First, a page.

As its name suggests, TeraGenomics was founded to manage terabytes of genomic data — specifically, gene expression data from thousands of Affymetrix chips. But the life science business unit of IT consulting firm IMC has recently expanded its scope to embrace a new type of biological data and a new technology platform.
Last week, the company got word that it had received a Phase I Small Business Innovation Research grant for an undisclosed amount from the National Institute of Drug Abuse to extend its data warehouse platform to handle clinical information as well as gene expression data. In the first phase of the study, the company will build a data-management system to house microarray experiments and clinical trial data for 850 patients undergoing treatment for drug abuse.
In addition, this month, the company expects to complete a port of its data warehouse platform from Teradata to Oracle as part of a bid to attract a broader customer base in the life science market.
TeraGenomics got its start in 2002 as a collaboration between IMC, NCR's data warehouse subsidiary Teradata, and a team of neurogenetics researchers at the Salk Institute for Biological Studies. The goal was to build a data-management and -analysis system for thousands of Affymetrix microarray experiments [BioInform 01-27-03]. That database — TeraGenomics' flagship project — now includes 7,000 arrays, 130 million rows of analyzed data, and more than 22,000 probe-level chip-to-chip comparison files, according to Eva Mitter, TeraGenomics' development and operation manager.
At roughly 100 megabytes per array, including raw and processed data files, the 7,000 arrays in the database so far use about 600 gigabytes, Mitter said, but the system is growing. Last January, it contained about 1 billion rows, and then doubled over the course of the year to 2 billion rows. It doubled again between January and March to 4 billion rows.
Mitter said that the fruits of the project are just now starting to appear, and that the Salk research team has a number of papers in press discussing several "surprising" discoveries mined from the extensive database, which is hosted at IMC's headquarters in Reston, Va.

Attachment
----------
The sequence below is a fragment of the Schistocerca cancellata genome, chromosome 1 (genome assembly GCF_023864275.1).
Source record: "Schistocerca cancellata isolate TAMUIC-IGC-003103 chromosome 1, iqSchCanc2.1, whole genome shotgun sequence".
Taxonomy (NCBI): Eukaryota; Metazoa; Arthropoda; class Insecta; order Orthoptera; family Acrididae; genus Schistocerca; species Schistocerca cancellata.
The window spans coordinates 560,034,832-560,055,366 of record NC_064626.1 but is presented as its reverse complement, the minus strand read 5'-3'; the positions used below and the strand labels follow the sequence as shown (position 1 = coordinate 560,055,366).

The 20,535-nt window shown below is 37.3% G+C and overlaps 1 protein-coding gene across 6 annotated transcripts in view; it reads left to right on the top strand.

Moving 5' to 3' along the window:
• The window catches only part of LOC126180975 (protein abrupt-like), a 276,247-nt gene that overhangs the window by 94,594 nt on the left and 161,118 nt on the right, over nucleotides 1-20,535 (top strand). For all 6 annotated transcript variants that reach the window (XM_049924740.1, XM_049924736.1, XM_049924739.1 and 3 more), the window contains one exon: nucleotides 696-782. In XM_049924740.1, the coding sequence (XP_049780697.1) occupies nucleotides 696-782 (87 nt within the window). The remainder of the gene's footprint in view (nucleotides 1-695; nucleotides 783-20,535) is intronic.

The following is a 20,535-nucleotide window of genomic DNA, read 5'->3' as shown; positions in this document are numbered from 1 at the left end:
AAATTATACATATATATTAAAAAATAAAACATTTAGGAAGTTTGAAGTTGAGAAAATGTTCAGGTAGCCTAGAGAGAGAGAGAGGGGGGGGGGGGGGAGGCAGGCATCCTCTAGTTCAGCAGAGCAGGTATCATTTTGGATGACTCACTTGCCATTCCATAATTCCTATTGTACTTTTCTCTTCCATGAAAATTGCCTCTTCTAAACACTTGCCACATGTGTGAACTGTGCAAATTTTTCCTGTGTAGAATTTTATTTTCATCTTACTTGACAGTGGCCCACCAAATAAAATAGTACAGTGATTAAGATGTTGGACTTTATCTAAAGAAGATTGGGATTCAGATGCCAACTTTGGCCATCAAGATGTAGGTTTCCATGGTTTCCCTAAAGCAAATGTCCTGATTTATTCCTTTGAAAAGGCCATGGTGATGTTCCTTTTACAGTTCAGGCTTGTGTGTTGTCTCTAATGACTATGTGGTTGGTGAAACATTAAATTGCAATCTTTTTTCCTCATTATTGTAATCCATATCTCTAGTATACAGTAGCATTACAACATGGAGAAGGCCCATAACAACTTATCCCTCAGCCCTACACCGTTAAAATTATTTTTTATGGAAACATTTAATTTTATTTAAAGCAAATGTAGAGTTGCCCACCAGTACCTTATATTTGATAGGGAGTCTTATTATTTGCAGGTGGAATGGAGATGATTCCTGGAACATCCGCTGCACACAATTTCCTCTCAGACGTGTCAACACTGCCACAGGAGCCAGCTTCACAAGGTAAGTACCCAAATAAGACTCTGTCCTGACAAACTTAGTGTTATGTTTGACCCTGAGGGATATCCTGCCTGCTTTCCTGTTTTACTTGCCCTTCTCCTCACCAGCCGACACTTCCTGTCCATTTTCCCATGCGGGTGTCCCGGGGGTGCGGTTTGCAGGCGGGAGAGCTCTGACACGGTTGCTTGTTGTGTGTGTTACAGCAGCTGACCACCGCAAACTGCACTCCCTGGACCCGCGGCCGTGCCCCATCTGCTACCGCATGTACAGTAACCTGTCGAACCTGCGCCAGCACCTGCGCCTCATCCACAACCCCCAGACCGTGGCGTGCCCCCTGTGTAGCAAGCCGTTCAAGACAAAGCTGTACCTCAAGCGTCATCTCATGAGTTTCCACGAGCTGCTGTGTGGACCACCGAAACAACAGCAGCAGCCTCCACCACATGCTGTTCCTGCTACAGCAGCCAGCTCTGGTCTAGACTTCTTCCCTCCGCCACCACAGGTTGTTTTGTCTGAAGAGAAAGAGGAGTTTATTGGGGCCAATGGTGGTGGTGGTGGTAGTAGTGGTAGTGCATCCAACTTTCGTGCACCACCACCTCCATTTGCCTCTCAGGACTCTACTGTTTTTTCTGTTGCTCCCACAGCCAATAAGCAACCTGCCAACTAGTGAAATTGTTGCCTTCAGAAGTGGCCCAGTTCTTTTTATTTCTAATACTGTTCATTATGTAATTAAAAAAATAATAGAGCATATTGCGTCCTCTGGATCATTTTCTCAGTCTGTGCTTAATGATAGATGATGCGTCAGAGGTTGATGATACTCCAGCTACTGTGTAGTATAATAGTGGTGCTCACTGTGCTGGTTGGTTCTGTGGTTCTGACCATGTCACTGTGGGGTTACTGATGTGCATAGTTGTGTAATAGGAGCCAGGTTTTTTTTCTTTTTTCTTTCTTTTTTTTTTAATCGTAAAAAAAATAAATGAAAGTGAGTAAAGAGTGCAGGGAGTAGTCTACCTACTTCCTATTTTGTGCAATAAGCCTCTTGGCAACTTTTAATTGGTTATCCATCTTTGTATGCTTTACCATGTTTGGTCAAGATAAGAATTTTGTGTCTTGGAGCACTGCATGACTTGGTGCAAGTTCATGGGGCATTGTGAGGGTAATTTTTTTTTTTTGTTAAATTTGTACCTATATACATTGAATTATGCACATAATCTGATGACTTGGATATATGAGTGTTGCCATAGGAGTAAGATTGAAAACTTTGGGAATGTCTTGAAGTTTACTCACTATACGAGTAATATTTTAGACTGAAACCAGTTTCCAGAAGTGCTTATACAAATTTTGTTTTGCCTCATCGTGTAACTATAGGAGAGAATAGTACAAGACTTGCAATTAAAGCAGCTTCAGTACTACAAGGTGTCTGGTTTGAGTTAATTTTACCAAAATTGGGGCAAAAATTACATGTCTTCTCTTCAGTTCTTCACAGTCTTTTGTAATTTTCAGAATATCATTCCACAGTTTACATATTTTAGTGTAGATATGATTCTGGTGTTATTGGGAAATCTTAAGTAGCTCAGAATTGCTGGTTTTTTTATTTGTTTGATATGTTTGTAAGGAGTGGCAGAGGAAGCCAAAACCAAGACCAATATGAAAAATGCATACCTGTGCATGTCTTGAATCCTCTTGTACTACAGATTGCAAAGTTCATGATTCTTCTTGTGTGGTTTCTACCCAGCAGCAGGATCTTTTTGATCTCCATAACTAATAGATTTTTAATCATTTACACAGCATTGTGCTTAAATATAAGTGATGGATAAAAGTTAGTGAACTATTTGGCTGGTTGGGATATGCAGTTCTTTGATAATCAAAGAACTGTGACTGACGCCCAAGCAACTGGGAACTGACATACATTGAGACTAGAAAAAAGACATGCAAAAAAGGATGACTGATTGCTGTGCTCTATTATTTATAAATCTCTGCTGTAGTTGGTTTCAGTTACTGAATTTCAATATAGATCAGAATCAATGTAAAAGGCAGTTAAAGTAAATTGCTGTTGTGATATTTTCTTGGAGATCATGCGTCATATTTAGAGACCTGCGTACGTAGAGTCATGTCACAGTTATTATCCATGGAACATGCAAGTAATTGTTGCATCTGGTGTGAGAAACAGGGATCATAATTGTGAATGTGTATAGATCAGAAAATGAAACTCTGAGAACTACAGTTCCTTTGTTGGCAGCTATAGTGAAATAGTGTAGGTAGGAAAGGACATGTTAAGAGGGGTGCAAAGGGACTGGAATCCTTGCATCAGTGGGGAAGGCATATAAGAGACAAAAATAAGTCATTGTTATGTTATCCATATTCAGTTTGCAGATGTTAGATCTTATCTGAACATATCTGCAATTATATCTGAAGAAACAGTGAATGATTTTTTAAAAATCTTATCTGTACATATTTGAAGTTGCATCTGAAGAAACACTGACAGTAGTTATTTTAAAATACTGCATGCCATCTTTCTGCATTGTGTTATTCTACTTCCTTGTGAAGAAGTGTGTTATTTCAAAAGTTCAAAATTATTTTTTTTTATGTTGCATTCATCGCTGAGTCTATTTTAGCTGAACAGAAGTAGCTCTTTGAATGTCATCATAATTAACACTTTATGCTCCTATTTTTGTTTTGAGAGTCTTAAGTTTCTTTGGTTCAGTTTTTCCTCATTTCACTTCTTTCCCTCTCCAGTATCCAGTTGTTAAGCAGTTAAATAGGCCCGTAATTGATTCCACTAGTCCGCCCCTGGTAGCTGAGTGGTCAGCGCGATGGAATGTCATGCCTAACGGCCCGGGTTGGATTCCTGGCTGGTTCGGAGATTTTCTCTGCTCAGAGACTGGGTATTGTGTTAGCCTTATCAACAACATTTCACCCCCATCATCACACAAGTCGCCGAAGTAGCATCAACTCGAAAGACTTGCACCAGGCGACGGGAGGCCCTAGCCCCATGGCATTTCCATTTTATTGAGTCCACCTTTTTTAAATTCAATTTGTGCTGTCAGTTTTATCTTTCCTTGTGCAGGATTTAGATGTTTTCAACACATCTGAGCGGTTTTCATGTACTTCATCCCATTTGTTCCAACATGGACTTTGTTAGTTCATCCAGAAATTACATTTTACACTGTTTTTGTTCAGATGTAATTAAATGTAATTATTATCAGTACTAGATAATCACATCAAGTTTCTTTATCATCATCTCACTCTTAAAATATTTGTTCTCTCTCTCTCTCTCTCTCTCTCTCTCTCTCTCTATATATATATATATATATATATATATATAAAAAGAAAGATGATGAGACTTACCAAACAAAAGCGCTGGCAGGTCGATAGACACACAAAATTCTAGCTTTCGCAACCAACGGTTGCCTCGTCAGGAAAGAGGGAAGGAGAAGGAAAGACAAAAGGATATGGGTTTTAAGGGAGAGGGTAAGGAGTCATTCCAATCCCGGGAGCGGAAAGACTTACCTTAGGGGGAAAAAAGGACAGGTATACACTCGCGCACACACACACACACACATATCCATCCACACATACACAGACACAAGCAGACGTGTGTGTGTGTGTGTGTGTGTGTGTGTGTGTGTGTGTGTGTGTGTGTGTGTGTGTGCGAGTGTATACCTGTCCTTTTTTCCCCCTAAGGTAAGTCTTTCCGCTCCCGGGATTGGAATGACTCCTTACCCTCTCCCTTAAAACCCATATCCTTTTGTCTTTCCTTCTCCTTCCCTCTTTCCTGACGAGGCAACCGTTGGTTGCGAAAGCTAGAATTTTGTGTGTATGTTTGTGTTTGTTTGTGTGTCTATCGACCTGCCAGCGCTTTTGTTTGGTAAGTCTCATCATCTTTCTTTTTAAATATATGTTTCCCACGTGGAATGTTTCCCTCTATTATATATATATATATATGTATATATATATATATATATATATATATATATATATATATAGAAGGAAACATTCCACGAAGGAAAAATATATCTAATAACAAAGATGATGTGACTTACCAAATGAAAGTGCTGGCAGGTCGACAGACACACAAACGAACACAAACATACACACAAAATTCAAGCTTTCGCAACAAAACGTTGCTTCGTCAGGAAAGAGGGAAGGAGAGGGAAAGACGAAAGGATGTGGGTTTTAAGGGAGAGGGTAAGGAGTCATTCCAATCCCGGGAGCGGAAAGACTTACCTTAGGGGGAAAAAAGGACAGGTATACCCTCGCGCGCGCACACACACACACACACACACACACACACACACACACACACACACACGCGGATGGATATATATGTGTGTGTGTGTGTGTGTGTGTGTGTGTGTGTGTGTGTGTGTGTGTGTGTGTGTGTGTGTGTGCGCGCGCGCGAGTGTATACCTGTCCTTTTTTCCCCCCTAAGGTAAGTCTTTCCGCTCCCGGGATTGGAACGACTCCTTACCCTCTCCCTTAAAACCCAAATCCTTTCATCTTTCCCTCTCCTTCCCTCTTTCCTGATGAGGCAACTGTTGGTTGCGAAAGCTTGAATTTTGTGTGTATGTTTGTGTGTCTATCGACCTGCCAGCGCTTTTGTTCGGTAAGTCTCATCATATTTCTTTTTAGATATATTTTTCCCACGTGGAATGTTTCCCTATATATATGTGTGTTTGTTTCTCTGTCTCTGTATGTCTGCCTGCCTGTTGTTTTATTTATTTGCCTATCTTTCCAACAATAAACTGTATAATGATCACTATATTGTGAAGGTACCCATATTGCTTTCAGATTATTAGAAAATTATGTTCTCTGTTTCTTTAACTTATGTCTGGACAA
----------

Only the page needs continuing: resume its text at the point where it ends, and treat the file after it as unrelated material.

But with the Salk project well underway — and an anticipated jump in interest for its services once the lab's papers are published — TeraGenomics has recently set its sights on addressing a larger customer base.
One way that TeraGenomics is planning to expand its user base is by migrating the platform to Oracle, which Mitter said is "well established in the life science domain." The company will still support the Teradata platform, but Mitter said that new features in Oracle 10g — combined with its dominance in the market — made a move to the second platform necessary.
Mitter described the migration process at Oracle's Life Science User Group meeting, held concurrently with the Bio-IT World conference in Boston, May 15-16. The company began the switch in March, and is nearly finished, she told BioInform in an interview after the meeting. "There's just a few loose ends to finish — just a few bug fixes here and there," she said. The full port is scheduled for release on June 1.
The most time-consuming step in the migration, she said, was "building the Oracle data model."
When TeraGenomics first began to build the data warehouse for the Salk Institute, "the original idea was that Oracle wouldn't be able to handle the amount of data" from the project, Mitter said during the user group meeting, making Teradata the obvious choice at the time. But new features in 10g, combined with improvements in the algorithms that the TeraGenomics was developing for the system, removed those doubts, she said.
Teradata's data warehouse system is common in retail and banking, but has not had much acceptance in the life science market. In fact, it appears that some early life science adopters are changing their minds. Earlier this month, BioInform reported that the Windber Research Institute is also migrating its Teradata data warehouse to Oracle [BioInform 05-09-2005].
Price is also a consideration. Mitter estimated that a customer could store the same number of arrays in a $70,000-$80,000 Oracle-based system as in a Teradata system that would cost more than $1 million.
In the end, Mitter said, the database system isn't as important as "the mathematics, algorithms, and appropriate database design." One key to the TeraGenomics system, she said, was scaling up the RMA normalization algorithm from the open-source BioConductor project to run on more than 500 experiments at once, from a previous limit of 100. TeraGenomics is also "pretty close" to finishing a scale-up of Affy's PLIER algorithm in a similar manner, she said.
Its use of the Teradata platform hasn't hurt TeraGenomics' business so far, however. Mitter said that the business unit — composed of around a dozen employees who "flow" between IMC and TeraGenomics — claims Merck Research Laboratories, the AT (ataxia-telangiectasia) Children's Project, and several non-profit and academic research centers among its customers.
TeraGenomics expects demand for its system to grow as microarray labs building in-house data-management systems around desktop gene-expression analysis platforms hit the wall, Mitter said. These labs "say that [their system is] going to scale, but it's not," Mitter said.
The company could face competition from publicly available microarray database systems like caArray from the National Cancer Institute's Cancer Biomedical Informatics Grid project, but Mitter said that caArray lacks the analytical features that TeraGenomics has integrated into its data warehouse.
The caArray system enables storage, "but there are no analytical tools," she said. "Researchers are still faced with the issue of pulling data out of the database, analyzing it, and putting it back in — that's time-consuming."
— Bernadette Toner ([email protected])